Natural bad debt

Published: Tuesday 15 July 2008

Down to Earth GDP does not calculate the wealth of ecosystems and biodiversity

Down to Earth Human well-being is completely dependent on the smooth flow of ecosystem services, such as food, fibres, clean water, healthy soil and carbon capture. They are public goods, but with no market and no prices, and hence are rarely detected by the economic compass of our times, gdp

Down to Earth The world has achieved economic progress. But over the past 50 years its ecosystems have degraded by about 60 per cent. For example

Down to Earth In the past 300 years, the global forest area has shrunk by 40 per cent

Down to Earth In the past 108 years, the world has lost 50 per cent of its wetlands

Down to Earth In the past 20 years, 35 per cent of mangroves have disappeared. In some countries it is up to 80 per cent

Down to Earth Some 30 per cent of coral reefs --which have even higher levels of biodiversity than tropical forests--have been seriously damaged through fishing, pollution, disease and coral bleaching

Down to Earth The rate of extinction of species caused by human activity is estimated to be 1,000 times more rapid than the natural rate of extinction.

Down to Earth The world's biodiversity and ecosystems are being exploited at an unsustainable rate, which has started showing socio-economic impact. Recent evidence of climate change suggests much faster and deeper impact than previously predicted, including the risk of human conflicts caused by competition for biodiversity resources and ecosystem services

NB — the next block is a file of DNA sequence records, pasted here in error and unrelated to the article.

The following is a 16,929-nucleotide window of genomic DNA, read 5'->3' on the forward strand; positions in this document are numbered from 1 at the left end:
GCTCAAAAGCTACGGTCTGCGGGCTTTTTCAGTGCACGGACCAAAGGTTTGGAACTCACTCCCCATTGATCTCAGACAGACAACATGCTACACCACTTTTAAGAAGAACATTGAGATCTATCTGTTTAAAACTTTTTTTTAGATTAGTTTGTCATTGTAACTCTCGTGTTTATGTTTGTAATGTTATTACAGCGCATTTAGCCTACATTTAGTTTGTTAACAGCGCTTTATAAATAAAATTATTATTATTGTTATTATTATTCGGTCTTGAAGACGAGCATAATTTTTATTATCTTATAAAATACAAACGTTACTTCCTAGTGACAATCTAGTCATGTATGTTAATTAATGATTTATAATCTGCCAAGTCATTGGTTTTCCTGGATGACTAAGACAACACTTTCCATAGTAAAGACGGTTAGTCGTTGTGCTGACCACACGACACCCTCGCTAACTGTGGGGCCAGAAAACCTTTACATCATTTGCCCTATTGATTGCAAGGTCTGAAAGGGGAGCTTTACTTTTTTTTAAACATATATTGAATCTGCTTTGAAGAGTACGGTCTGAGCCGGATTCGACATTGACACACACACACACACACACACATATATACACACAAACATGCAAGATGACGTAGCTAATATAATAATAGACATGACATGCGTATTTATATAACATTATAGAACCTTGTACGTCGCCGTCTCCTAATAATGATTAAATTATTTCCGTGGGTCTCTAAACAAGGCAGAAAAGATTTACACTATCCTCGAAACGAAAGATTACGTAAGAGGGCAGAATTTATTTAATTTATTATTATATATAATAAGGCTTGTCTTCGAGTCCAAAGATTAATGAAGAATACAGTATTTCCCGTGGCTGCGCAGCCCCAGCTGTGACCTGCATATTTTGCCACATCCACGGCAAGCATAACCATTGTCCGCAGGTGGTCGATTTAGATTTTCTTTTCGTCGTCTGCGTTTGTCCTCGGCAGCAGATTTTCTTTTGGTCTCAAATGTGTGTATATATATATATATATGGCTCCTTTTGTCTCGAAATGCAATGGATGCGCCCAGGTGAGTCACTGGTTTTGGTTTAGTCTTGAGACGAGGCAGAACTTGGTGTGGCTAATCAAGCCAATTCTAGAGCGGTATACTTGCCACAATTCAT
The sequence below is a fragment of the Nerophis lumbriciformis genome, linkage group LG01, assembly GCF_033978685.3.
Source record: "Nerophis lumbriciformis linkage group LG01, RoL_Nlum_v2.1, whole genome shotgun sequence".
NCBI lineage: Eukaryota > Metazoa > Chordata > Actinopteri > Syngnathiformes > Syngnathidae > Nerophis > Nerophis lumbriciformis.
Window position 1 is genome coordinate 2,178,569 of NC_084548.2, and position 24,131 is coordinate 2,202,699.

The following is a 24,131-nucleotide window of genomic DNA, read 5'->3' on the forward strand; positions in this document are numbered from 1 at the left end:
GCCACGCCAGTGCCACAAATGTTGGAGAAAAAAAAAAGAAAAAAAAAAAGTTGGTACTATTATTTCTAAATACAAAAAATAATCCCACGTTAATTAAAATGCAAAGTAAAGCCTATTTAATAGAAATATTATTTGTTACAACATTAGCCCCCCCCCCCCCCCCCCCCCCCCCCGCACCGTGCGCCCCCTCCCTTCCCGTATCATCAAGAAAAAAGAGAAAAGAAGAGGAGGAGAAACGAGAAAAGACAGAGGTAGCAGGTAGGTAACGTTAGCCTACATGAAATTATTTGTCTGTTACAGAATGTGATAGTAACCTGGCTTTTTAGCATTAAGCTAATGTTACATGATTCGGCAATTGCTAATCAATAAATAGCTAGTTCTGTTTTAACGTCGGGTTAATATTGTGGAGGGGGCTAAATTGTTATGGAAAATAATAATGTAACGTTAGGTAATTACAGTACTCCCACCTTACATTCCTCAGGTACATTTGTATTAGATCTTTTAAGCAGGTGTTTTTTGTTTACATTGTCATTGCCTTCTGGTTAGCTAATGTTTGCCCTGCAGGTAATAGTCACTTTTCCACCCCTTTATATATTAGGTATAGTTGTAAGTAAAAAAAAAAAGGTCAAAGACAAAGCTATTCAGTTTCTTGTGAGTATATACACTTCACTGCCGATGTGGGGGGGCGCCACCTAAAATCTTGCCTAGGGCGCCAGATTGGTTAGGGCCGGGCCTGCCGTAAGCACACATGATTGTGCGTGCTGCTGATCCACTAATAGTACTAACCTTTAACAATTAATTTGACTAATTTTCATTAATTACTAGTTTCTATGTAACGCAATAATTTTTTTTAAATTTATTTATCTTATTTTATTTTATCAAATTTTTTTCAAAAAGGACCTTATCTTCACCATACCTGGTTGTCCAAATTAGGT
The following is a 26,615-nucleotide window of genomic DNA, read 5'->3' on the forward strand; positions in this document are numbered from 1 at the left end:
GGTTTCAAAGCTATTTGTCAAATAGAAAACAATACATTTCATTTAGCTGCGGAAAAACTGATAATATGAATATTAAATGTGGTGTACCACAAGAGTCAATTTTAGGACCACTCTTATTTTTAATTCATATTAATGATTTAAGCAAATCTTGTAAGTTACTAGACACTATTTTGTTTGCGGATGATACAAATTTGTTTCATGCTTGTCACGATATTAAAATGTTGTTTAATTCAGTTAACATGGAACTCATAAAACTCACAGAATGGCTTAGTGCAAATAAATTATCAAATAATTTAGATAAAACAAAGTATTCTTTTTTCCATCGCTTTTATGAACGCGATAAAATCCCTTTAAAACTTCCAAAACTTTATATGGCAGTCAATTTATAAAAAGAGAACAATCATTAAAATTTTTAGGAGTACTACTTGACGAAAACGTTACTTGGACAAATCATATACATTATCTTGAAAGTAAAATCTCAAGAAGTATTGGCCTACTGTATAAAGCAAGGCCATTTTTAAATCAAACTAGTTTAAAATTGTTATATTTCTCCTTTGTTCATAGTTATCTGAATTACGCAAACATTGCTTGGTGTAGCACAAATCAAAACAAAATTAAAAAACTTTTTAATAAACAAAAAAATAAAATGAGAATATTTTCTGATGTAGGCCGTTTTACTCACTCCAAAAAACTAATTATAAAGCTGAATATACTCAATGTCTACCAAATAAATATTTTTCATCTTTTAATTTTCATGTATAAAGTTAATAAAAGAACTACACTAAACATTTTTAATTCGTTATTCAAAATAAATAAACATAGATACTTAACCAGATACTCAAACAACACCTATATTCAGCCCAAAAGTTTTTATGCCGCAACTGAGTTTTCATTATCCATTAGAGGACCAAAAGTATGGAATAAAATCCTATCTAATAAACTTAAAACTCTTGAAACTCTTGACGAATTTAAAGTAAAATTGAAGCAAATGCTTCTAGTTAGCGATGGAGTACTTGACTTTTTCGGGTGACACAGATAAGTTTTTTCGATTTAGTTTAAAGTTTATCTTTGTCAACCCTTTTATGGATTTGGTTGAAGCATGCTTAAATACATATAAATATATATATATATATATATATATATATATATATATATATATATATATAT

Down to Earth Further decline is projected over the coming decades because of population growth, changing land use, economic expansion and global climate change

Down to Earth Under current practices, meeting the food needs of growing populations will further threaten biodiversity and ecosystem services. Based on population projections alone, 50 per cent more food than currently produced will be required to feed the global population by 2050

Down to Earth One academic study estimated the economic value of ecosystem services at US $33 trillion, compared to US $18 trillion for global GDP

Down to Earth Between 2000 and 2050, it is estimated that each year ecosystem services with a value equivalent to about us $78 billion will be lost from land-based ecosystems alone

Down to Earth The distribution challenges of this biodiversity loss are particularly nerve-wracking because those who have largely caused the problems--the rich countries--are not going to suffer much, at least not in the short term

Down to Earth Subsistence farmers, fishers and the rural poor face the most serious risks from degradation. This imbalance is likely to grow

Source The Economics of Ecosystems and Biodiversity. The report was presented at the Ninth Conference of the Parties to the Convention on Biological Diversity in Bonn, Germany on May 29, 2008.

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